Our first clue that the day was going to be something unique came as our driver roamed a neighborhood filled with small tofu makers, apparently looking at random for one that would let us observe. It was easy to spot the homes where tofu was being made by the piles of wood outside. The wood was fuel for the underground furnaces used to heat the vats of soy product. At his first stop, our guide was sent to another place further down a residential road. We waited as he went inside, then came back out to tell us we could go in. As we entered, a cat with kittens watched from a ramshackle space piled high with sacks of soybeans.
We walked past men working with huge, furnace-heated vats (see lead photo and video below) to watch women frying, straining and packaging tofu to be sold at a local market.
With 8 or 9 people working, this turned out to be the largest business we’d see for the day. We weren’t expected, our driver didn’t seem to know anyone, and no one asked for any sort of payment. Nevertheless, we were made to feel welcome and tolerated with friendliness as we wandered and watched the activity and tried to stay out of their way. A man poured steaming liquid into a mesh then weighted it with a large stone, then a second man pressed this into a mold. Another man carried the rectangles of hot, molded tofu to a woman in another room who placed the rectangles on shelves to cool before yet other women cut, fried and sorted the tofu for packaging. It was hot, busy work.
Driving through more rural residential neighborhoods, we passed houses with large mats on which rice dried in the sun. Our driver questioned people on the side of the road before finding our next destination. We were surprised and pleased at the apparent randomness of our stops. Our driver obviously knew which neighborhoods specialized in certain activities, but had no “special friend” he was taking us to for a kick-back, the all-too-common experience with tour guides. The way he was going about finding places to show us gave things an authentic feel we appreciated.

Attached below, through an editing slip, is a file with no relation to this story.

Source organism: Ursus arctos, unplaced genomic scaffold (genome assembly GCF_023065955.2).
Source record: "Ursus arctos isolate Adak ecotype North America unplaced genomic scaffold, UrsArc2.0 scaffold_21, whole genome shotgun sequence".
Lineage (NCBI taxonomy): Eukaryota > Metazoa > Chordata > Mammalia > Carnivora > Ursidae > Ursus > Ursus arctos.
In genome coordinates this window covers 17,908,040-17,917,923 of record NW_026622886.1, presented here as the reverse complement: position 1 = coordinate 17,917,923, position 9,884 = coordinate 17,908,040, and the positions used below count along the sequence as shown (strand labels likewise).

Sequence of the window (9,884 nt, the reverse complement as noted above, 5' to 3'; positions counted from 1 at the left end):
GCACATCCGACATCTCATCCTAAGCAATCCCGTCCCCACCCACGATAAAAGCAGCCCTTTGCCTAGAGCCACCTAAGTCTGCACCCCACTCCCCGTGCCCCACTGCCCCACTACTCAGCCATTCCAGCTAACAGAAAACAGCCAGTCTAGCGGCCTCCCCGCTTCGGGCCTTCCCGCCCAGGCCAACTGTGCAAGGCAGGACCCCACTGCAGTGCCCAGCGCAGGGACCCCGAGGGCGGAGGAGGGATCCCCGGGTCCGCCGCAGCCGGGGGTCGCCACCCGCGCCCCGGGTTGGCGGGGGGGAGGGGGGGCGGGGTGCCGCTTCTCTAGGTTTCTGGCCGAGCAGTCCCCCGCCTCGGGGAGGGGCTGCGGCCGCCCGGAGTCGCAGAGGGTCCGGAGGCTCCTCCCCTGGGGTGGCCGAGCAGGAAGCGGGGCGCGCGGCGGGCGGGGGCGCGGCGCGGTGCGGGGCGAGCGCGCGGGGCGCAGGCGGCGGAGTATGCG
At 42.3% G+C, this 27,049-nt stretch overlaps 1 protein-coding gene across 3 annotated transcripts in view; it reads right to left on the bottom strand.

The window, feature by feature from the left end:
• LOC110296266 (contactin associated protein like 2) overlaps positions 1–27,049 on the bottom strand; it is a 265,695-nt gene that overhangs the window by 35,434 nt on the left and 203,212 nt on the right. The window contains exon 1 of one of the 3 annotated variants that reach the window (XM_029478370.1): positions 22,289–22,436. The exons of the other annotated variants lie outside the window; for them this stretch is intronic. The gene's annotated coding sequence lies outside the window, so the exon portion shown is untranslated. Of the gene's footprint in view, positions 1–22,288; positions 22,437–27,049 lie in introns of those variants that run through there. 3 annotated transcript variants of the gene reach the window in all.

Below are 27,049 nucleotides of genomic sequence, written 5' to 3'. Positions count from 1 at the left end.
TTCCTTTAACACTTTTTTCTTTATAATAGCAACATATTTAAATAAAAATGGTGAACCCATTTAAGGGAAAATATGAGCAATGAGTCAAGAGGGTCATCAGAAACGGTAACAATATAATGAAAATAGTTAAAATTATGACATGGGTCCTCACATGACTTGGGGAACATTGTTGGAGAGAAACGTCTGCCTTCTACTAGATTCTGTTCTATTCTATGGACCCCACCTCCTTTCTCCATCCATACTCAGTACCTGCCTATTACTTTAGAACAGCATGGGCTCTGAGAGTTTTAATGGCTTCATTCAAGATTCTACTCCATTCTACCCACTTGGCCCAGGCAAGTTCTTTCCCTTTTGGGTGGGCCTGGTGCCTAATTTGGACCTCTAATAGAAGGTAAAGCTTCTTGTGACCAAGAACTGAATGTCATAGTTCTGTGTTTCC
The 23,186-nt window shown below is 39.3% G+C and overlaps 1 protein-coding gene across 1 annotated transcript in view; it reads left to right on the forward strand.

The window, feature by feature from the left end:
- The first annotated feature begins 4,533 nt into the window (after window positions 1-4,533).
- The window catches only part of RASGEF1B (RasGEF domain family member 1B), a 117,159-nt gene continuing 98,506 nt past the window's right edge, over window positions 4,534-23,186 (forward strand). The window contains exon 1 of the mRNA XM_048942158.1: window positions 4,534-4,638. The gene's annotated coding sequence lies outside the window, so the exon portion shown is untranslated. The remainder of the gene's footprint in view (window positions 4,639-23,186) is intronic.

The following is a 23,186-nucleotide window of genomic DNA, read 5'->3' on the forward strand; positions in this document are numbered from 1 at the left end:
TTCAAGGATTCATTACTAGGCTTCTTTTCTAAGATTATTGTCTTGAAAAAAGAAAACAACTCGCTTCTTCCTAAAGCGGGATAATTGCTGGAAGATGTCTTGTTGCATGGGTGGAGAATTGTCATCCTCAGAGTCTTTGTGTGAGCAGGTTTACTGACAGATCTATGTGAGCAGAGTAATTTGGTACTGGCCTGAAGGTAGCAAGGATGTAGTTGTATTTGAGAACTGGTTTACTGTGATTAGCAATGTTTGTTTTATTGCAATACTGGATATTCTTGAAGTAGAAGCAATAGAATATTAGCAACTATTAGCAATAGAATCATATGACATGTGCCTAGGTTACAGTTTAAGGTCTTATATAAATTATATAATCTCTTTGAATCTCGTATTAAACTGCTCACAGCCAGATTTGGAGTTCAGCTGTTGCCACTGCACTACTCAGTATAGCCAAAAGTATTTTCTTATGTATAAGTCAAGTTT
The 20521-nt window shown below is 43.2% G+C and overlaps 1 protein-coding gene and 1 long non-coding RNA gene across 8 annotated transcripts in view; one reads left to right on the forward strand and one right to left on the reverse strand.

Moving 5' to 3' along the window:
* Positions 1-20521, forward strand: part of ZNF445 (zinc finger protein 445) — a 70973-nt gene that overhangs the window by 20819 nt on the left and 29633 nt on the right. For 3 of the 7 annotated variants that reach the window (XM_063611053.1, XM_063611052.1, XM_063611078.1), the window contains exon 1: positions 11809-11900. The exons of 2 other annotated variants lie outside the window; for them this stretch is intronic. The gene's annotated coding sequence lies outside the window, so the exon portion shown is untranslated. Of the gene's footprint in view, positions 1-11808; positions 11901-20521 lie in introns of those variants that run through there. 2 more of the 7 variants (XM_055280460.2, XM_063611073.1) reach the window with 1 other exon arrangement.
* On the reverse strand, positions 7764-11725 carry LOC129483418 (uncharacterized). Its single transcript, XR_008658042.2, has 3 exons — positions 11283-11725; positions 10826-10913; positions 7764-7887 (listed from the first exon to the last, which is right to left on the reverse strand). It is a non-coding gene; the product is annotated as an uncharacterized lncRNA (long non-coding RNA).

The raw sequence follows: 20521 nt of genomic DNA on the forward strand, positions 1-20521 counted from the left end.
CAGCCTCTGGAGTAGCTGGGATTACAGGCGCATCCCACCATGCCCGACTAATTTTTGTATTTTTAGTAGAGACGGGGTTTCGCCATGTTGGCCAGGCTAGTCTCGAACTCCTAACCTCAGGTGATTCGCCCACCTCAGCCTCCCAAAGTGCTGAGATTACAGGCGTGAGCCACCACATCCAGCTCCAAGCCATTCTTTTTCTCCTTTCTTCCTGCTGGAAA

Our next stop, a husband and wife-owned batik-making enterprise (apparently the result of one of those random inquiries by our driver to passers-by), Lumbini Batik House, was more geared toward visitors. The wife showed us their work in progress, then offered us a selection of patterns on small cloth squares to try our hand at batik making. She showed us how to use a special tool to go over the lines of the patterns with melted wax.
We made some mistakes and David dripped a spot on our project, so we improvised by elaborating the design and adding our initials. A young woman then dipped our cloth in a deep blue dye. The finished product wasn’t bad! Our hostess showed us around her lush garden, pointing out the fruit, bark and leaves that were used for dyes and offering us fruit to eat.
After viewing an adjacent shop, but not really wanting or needing to buy anything, we paid our hostess a small amount for her time and our project.
Since we’d read and heard about Pawon Temple as finishing out a triumvirate with Borobudur and Mendut, we asked our driver to take us there. Pawon turned out to be a tiny “temple” with little to see. It was open to the public without fee.
Much more interesting than the little temple was a stop at the nearby home/workshop of a tiny lady who makes palm sugar.
With our driver translating, she showed us how she cooked the sugar in the half-light that filtered through the woven walls of her kitchen. Afterwards, she offered us tea and thick, crispy homemade soybean chips along with disks of her rich, still-warm palm sugar. The sugar reminded me of those semi-soft maple sugar candies found in Vermont and Canada. Delicious!
Our final stop was at a small shop a short walk from the sugar lady’s home. We’d tried luwak coffee before in Bali and really enjoyed it, so wanted to give a Javanese version a try. While luwak coffee — made from coffee beans “processed” through the digestive system of a luwak or palm civet — is billed as “the most expensive coffee in the world” and can reportedly cost $30/cup(!) in California, it’s not expensive in Bali and Java.